Full Disclosure: I used to be in a band with Joy and Jill Gerwe, the respective drummer and guitarist for Muncie, Indiana band Killjoy Confetti. Joy, in fact, is probably the best friend I’ve ever had. For years, I wanted to tour the country in a rock band with these women. Later, I figured out this whole writing thing, and the rest is history.
I received my copy of The Fun Is a few weeks ago, a gift from Joy. Killjoy Confetti has one earlier record out, Into the Light, which they recorded when they were known as Arcade (a cease and desist order from Sony forced a name change). Into the Light, while rushed through the recording process and not the most competently played project, was full of a vital, foot-stomping energy, a pop record you couldn’t ignore. Into the Light was and remains one of my favorite records.
Then there’s The Fun Is…
I’ll start with the cover art. Why not, huh? I’ll just say that I pity the poor record store clerk who has to ring this puppy up. It’s covered, and I mean covered, with barcodes. They overlap and intersect, and I have no idea if any of them is an actual barcode. The rest of the art is full of candy canes, fishing lures, pills, and a bullet. It looks like some vague attempt at being artistic, but I can’t be sure. The liner notes, such as they are, are meant to follow arches of color, but somebody didn’t feel like spending enough time in Illustrator to make it work.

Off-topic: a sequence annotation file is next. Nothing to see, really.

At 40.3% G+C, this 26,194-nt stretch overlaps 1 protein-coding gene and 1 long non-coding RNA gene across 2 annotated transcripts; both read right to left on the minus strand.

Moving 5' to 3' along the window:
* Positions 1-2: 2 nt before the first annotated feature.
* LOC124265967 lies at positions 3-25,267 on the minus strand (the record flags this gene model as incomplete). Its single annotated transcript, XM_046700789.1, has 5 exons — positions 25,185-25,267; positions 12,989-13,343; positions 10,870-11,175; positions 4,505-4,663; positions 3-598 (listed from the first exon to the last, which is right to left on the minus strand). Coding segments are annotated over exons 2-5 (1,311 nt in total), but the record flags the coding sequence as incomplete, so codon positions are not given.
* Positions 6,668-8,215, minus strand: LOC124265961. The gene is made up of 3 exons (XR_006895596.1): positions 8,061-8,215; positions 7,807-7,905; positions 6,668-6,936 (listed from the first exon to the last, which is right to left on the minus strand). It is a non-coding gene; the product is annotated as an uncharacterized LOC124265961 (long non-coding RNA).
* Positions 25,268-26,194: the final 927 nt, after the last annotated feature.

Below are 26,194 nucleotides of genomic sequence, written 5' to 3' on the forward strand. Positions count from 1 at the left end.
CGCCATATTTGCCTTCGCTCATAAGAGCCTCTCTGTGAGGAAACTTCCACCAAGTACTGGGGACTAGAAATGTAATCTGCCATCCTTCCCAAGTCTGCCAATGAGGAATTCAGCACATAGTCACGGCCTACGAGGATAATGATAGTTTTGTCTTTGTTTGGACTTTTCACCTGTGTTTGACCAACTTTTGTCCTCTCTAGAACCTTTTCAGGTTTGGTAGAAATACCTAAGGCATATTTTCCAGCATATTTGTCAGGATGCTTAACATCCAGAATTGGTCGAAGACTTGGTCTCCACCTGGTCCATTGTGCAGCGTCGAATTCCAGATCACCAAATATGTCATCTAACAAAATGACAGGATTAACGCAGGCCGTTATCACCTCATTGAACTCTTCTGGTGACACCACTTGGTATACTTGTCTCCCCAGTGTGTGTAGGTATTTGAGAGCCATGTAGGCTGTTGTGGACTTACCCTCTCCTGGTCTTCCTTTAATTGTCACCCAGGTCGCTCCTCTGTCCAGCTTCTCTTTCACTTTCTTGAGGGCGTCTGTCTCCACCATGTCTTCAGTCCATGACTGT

Onto the disc!
The Fun Is opens with a slow build into “Standford Prison Experiment No. 2.” The only problem is, it doesn’t build to much of anything. The song simply drones, making such rich and intersting subject matter as the Stanford Prison Experiment sound downright boring.
Maybe this is the problem with The Fun Is. It’s much more competently played than Into the Light, while not being anything near as interesting. That’s a shame, because I get the feeling Killjoy Confetti was trying to be more interesting than entertaining with this record.
There’s some great stuff there, no doubt. Much of the vocal overplay between singer Carrie Conley and the Gerwe’s is incredible, especially the rising and falling vocal tremors on “Neer Neer”. Carrie’s voice falters often, though. She just don’t have the lungs yet. The interaction between the guitar and Lisa Fett’s bass is very accomplished. Those or things that can be said about bands like Rush and Jethro Tull, though, and those bands bore the crap outta me.
I really wanted to like this record. I love the people involved, and I loved what they used to be, but while their last record included such great tunes as “Holly,” “Closer to the Moon,” and “Slipper,” all I can say about the current disk is that some of the songs are pretty good. Still, The Fun Is will probably do well with those who fancy themselves artists and intellectuals. Us poor folks who have to live in this world, however, will have to hope for an Arcade reunion.
Highs: “Things I Wanna Do” “Neer Neer”
Lows: “Excuse the Blood” “Crooked Teeth”